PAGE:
2012 Prediction: Liquidware Labs
The Changing Face of the Desktop in 2012
At this time every year, we folk in IT get asked to make predictions about what will transpire next year. While I would like to spout off that Kim Kardashian will marry yet again (yes, in 2012 – making it an annual event), Lady Gaga will confuse everybody by changing her look to normal, and a stupendous miracle will occur and the Chicago Bears will win the Super Bowl, the Virtual-Strategy guys want me to stick to desktops & virtualization, and… maybe that is better. So… okay… I will and here we go.
First and foremost, and – this actually may be more of a wish instead of a prediction -- the media – and some bloggers, (you know who you are!) -- will finally stop writing that VDI is a bust. It’s not… there are thousands of companies, government agencies and academic institutions that have weathered the steep learning curve and actually have virtual desktops implemented for some segment of their users and plan to do more. Quite a few have even launched the nirvana of non-persistent desktops with persistent user personalization. And to an individual, the customers I have spoken to say – once they got it right – it is well worth the time, effort and cost – if only because they can easily provision a fresh new desktop to a user in a heartbeat if there is a problem. Obviously, we at Liquidware Labs™ have a desktop transformation methodology backed up by a solution set, and we have helped many customers ‘get it right’ very, very quickly.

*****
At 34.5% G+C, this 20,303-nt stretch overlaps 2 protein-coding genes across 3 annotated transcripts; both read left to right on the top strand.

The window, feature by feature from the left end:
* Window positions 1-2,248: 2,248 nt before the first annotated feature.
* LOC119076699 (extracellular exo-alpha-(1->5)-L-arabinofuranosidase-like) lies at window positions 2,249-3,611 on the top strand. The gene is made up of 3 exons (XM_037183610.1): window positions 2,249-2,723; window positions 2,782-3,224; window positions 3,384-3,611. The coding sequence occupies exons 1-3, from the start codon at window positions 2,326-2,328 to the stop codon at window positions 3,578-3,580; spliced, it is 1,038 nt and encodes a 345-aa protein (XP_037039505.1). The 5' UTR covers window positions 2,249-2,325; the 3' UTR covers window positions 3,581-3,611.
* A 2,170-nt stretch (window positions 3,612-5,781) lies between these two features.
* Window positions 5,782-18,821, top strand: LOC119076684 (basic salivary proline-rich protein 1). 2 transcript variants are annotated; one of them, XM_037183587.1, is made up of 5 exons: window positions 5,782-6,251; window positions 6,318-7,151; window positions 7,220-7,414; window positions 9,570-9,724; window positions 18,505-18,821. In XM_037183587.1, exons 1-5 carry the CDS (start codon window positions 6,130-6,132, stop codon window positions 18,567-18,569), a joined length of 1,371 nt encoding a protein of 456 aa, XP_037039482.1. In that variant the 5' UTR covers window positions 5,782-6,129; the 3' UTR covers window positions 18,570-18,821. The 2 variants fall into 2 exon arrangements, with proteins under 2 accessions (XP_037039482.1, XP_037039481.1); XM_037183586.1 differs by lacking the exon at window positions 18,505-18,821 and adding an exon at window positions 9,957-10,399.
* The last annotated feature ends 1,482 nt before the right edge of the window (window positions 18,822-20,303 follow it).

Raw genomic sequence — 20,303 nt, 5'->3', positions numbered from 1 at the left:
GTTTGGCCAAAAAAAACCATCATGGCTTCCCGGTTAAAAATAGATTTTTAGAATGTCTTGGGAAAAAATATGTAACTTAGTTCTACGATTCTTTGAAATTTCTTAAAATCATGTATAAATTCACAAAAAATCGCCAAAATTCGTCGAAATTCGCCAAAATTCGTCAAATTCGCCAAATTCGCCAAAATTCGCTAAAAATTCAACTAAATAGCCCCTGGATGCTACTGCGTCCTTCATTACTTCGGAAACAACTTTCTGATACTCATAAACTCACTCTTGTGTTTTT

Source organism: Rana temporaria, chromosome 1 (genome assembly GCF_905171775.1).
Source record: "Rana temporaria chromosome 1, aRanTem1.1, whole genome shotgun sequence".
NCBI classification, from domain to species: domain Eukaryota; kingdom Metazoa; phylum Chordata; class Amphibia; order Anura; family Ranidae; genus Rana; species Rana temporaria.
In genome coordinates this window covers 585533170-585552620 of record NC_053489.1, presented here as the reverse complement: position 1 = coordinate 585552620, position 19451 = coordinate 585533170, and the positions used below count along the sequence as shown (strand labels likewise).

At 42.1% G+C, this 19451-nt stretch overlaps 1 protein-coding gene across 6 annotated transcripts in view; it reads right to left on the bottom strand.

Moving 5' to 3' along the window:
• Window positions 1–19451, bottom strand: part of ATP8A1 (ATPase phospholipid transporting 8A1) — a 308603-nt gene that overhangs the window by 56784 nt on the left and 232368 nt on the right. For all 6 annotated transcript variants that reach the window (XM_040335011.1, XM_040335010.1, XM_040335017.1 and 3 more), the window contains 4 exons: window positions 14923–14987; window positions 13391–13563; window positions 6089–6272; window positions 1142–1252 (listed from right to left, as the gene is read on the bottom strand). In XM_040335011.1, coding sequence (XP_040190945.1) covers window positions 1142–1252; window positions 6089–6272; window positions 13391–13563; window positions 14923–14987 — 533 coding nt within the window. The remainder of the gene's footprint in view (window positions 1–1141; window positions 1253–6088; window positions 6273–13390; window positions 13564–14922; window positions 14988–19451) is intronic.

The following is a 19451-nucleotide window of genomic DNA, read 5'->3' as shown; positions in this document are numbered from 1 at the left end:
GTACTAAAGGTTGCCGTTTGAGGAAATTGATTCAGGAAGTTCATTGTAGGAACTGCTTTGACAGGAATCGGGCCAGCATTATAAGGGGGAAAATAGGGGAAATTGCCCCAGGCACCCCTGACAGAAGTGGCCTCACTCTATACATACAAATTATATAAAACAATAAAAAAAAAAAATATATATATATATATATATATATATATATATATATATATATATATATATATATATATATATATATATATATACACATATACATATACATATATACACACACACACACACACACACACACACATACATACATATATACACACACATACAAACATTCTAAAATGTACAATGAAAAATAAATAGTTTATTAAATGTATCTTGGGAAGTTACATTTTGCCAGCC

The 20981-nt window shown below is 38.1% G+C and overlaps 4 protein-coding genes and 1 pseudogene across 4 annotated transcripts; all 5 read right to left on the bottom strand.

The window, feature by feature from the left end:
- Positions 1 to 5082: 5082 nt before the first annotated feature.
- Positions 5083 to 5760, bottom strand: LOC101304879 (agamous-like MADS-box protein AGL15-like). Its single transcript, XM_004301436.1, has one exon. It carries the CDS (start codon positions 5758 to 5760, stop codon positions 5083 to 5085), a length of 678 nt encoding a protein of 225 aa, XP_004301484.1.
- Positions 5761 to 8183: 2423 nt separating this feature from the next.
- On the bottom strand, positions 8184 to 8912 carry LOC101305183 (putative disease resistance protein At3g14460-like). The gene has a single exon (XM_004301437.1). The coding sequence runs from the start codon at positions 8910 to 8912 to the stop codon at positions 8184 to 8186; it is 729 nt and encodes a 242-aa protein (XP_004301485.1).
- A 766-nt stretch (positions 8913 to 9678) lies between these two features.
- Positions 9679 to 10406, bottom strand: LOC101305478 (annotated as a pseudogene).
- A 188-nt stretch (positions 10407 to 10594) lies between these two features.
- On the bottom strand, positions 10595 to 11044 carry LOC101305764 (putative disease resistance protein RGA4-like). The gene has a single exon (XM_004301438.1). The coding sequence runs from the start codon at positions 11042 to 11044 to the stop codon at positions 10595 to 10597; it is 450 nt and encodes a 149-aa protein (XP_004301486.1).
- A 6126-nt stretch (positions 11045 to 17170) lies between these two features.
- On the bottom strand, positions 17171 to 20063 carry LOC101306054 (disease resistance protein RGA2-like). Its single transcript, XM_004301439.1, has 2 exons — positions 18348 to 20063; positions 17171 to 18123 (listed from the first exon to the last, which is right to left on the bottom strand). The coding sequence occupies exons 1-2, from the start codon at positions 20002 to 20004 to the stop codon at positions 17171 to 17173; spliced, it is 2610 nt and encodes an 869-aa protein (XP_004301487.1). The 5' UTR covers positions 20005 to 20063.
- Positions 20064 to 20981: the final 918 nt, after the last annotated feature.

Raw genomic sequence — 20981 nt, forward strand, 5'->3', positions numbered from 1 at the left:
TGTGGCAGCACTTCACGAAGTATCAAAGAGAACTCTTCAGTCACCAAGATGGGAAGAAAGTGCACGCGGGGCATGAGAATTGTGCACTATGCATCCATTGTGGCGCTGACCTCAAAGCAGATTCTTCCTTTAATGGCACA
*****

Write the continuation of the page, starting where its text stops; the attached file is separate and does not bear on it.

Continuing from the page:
So growth for the virtualized desktop market will continue its upward trend. Factors promoting use include more affordable and ‘smarter’ storage. And, as companies adopt new technologies—such as open and flexible user-virtualization solutions—and implement user-installed application strategies, such as Liquidware Labs ProfileUnity™ with FlexApp™, another significant barrier to adoption will fall away, and desktop virtualization will become increasingly commonplace.
A huge factor driving companies to consider virtual desktops is the impending end of Windows XP (2014) and the need to migrate to a new OS. And guess what? Everyone I know who has actually lived through one, said that wholesale migrations are a nightmare and they would do just about anything to avoid it. In the physical world, (and I am GREATLY OVERSIMPLIFYING this) the process starts with inventorying your applications, making sure they can work on the new OS, creating a master image and then going desktop to desktop (for existing desktops) to get the new image on the hardware, and then restoring user settings, personalization and data. You’ll need to decide which hardware to retire and provision new hardware as required. This process is time-consuming, manually intensive and fraught with potential snafus. There are ways to automate the process, but that typically means buying more expensive software that needs additional backend systems as well. And the worst part is users and their managers whining and/or yelling at you the entire time because they want their PCs now!!